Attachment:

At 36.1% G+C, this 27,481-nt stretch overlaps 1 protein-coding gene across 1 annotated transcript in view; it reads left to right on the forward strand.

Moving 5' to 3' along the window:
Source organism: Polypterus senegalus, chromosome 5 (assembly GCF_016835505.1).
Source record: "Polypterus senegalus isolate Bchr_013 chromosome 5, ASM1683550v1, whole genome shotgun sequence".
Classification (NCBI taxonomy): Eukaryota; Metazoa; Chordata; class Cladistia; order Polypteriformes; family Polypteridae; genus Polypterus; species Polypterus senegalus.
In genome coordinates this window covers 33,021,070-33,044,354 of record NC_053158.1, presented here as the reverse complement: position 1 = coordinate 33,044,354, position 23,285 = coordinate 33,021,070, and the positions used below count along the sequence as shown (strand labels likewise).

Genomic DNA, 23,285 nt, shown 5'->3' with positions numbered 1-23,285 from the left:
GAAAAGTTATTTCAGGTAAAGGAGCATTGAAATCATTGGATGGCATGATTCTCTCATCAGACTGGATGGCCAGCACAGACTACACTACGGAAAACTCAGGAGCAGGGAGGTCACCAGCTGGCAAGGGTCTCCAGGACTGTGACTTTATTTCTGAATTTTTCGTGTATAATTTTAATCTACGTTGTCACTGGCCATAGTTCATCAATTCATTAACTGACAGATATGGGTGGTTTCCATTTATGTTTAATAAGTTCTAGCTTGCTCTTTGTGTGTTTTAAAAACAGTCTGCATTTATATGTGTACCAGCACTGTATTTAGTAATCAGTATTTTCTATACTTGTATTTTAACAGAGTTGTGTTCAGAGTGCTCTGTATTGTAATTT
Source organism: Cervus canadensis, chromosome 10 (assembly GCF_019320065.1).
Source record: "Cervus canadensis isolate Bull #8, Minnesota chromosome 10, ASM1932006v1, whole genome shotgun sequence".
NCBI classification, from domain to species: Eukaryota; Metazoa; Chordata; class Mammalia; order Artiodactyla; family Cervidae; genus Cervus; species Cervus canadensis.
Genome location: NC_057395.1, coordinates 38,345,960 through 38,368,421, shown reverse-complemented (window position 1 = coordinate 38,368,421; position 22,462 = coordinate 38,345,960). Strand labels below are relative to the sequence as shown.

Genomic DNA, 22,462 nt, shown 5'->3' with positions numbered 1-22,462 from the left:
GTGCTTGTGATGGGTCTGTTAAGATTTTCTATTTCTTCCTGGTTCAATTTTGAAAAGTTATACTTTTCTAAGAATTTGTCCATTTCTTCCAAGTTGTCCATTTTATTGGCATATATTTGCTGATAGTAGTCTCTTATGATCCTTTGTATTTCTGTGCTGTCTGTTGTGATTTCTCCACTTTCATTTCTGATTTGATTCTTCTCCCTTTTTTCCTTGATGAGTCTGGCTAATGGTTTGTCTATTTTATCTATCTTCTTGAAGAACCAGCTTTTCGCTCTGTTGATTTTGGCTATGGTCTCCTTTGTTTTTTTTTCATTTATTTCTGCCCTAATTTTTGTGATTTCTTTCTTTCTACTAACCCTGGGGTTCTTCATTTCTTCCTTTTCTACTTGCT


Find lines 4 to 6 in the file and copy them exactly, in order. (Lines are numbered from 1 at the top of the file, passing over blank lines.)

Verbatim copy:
Source record: "Polypterus senegalus isolate Bchr_013 chromosome 5, ASM1683550v1, whole genome shotgun sequence".
Classification (NCBI taxonomy): Eukaryota; Metazoa; Chordata; class Cladistia; order Polypteriformes; family Polypteridae; genus Polypterus; species Polypterus senegalus.
In genome coordinates this window covers 33,021,070-33,044,354 of record NC_053158.1, presented here as the reverse complement: position 1 = coordinate 33,044,354, position 23,285 = coordinate 33,021,070, and the positions used below count along the sequence as shown (strand labels likewise).